Early in 2005, I got a call from a very personable auctioneer, named, "Wes." It turned out that, although, we had never met, we had many mutual friends in the world of antiques. Aside from his regular career as an auctioneer, Wes had become a TV personality, one of a "Team" of “Detectives” who solved mysteries, seeped in history, weekly on Public TV.
The way the show unfolded was well established, by, this, its second year. A member of the general public, not unlike those who appear on the Antiques Roadshow, presents a mystery to the Team, usually in the form of some curious object, and the Detectives then research it, bringing the audience along. Then, when the mystery is solved, they present the answer to the person who proposed it, and record their dramatic reaction, live. They hope to record an awestruck indication of, either, disappointment, or surprise, sort of like when on the Roadshow, the owner of the object brought in for appraisal finds out that their antique is worth, either, absolutely nothing, or a mindboggling fortune!
Each outside participant in the show, is kept in the dark, as to what proceeded their involvement, as well as what comes after it. That is, until the episode is aired. God knows how Wes found me, but he sure came to the right place!
The mystery this time was a small wooden mouse toy, made by the Performo toy company, of Middletown Pa. It happened to be a toy that I know well. On his chest there is a decal that reads, “MICKY,” without an “E,” and on his foot, anther decal proclaims that he was patented in 1926. He had been presented to the show as possibly the true origin of Disney’s Mickey Mouse, who was officially introduced in 1928.
And although, even the creator of this toy, a man named Rene Grove, apparently, all his life, believed that Disney had seen his wooden MICKY sold at a train station in PA, on his way back to LA after losing Oswald, and thus, had stolen Mickey Mouse from him, I knew that this was not the case.
I explained to Wes that mice who looked exactly like Mickey Mouse had populated every one of Disney’s Alice Comedies, beginning in 1923. And all one had to do to see the proof, was open any book on early Disney. They would see images like this one, on page 40 of “The Art of Walt Disney,” written by Christopher Finch, in 1973.
Alas, just opening up a book did not make for interesting TV. Wes asked if he could come and visit me. We spoke on the phone a lot, over the next few days, and I fortified the case for Disney with other examples, from Krazy Kat to Felix, all having mice similar to both MICKY and Mickey, and predating each.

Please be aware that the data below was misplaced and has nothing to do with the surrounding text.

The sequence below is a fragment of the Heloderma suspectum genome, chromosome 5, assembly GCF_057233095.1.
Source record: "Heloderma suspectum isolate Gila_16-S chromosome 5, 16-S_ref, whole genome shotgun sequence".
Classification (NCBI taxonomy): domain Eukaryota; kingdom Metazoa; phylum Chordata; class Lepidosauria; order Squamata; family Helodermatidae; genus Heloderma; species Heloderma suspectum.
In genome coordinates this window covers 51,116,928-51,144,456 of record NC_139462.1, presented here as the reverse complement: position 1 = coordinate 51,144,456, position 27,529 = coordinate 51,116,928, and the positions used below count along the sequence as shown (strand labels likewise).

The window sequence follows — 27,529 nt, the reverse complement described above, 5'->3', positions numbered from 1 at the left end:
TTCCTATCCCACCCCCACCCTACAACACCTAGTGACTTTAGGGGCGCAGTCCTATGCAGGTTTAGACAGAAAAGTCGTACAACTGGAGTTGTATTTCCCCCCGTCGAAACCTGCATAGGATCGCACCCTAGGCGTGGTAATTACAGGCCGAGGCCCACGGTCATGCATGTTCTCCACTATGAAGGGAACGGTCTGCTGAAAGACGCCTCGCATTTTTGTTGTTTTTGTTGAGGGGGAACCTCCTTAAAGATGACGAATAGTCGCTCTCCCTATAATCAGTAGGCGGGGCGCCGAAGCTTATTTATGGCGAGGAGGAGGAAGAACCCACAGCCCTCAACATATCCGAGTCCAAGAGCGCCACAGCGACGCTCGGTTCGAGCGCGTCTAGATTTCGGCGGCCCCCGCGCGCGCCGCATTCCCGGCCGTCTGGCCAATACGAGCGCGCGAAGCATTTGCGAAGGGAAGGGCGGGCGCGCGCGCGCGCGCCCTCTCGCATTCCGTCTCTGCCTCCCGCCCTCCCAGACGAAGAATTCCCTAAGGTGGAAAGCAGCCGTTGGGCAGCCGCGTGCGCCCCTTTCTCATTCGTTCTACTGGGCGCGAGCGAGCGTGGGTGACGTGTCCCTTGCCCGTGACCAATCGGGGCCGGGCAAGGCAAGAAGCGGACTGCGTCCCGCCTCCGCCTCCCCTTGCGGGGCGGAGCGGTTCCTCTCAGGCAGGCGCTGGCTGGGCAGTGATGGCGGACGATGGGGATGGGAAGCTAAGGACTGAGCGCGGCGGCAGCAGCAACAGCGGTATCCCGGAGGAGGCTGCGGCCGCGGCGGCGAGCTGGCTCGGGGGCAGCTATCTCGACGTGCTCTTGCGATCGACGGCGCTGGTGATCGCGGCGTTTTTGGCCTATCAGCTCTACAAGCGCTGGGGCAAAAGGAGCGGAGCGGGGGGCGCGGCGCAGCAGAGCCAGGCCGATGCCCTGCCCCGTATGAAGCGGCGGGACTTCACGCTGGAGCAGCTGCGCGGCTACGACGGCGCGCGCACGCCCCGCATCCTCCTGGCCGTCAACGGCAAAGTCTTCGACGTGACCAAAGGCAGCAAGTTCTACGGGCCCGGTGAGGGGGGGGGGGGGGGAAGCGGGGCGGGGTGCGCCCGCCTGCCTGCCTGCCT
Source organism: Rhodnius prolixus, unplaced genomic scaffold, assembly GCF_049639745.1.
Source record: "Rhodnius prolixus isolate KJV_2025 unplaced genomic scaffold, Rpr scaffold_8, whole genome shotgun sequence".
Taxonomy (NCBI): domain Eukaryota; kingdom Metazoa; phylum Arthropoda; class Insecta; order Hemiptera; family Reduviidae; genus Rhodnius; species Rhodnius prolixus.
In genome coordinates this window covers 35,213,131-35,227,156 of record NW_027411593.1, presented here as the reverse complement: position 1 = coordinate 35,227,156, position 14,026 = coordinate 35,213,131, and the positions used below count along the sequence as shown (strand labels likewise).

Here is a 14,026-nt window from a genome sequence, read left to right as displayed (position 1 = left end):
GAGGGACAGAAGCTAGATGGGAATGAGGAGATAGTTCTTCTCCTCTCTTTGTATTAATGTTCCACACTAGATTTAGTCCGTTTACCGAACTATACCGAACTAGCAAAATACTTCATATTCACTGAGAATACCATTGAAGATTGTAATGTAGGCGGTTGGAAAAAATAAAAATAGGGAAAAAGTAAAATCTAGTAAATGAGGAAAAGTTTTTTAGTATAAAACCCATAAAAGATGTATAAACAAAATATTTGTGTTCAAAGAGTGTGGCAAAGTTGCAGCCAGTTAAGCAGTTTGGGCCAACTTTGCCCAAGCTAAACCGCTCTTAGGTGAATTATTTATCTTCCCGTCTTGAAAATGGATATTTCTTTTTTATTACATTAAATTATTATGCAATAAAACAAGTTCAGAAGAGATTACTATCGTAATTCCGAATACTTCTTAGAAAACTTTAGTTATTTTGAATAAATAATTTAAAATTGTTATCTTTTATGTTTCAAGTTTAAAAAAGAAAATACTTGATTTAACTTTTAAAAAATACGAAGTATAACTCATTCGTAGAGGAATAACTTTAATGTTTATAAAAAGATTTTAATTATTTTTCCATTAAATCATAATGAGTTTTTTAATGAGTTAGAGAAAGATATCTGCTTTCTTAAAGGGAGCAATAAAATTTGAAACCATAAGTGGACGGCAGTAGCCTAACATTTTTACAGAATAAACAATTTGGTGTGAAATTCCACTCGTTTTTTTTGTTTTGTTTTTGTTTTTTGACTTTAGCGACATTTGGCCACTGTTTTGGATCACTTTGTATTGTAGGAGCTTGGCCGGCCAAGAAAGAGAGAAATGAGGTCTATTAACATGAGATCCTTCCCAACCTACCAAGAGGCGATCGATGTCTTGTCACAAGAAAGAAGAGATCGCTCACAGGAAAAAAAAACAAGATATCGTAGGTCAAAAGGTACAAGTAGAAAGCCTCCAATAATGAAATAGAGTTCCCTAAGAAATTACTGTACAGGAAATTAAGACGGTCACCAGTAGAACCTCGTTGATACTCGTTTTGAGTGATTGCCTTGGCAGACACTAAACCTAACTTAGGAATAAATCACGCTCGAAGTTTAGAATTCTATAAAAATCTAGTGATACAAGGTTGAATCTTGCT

At any rate, I probably have more early Performo Mickys, than anybody, outside of the Middletown PA Historical Society. Here is the “flat” version. It looks even less like Disney’s Mickey. And here is the more dimensional one, the toy in question on the show.
There is also a brush set, a pull toy, a ring toss game, and a sand pail. Along the way, Performo’s mouse got a pair of pants like Mickey, with two buttons, strangely placed.
A week later, Wes and his camera crew arrived, and to my surprise, they had just one camera with them. I was fascinated to discover that each scene had to be repeated twice, so it could be edited to look like just one conversation, alternating from two points of view, the speaker’s and the listener’s. And I was somewhat scandalized to learn that the whole thing had been completely scripted, ahead of time. The writers had predetermined, with awkward touches of misinformation, everything that I was supposed to say, based on our previous phone conversations. Naturally, I balked at this situation, and refused to cooperate. This threw them for a loop, but we worked around it, and in the end, I said what I wanted to, and spoke the truth.
Here is the Interview:
When I saw this aired on TV, weeks later, and discovered that the mystery had been brought to them by an old-time collector, Jeff Kane of San Francisco, I laughed so hard I fell off of my chair. The Micky Detectives had been hoodwinked! This looked to me like Jeff’s disingenuous attempt to get his face on national TV? I have known Jeff for 45 years. He was one of the first Mickey Mouse collectors, perhaps the only one in San Francisco in 1970. He was also a dealer, and I have purchased several Mickey and Minnies from him, over the years. If anyone would have the knowledge and expertise to know full well that this MICKY toy was not the origin of Disney’s Mickey, it would be he.
When I spoke to Wes, a few weeks later, I explained that I had known Jeff for forty years, and speculated, laughingly, that when Wes said to him that he “had just seen a collector named, MEL”, Jeff must have realized he was “busted” and blurted out, “Oh, S..T!” Wes laughed, and told me that they couldn’t use the film of Jeff’s spontaneous reaction, unlike the shows usual ending, it was something they had to omit.”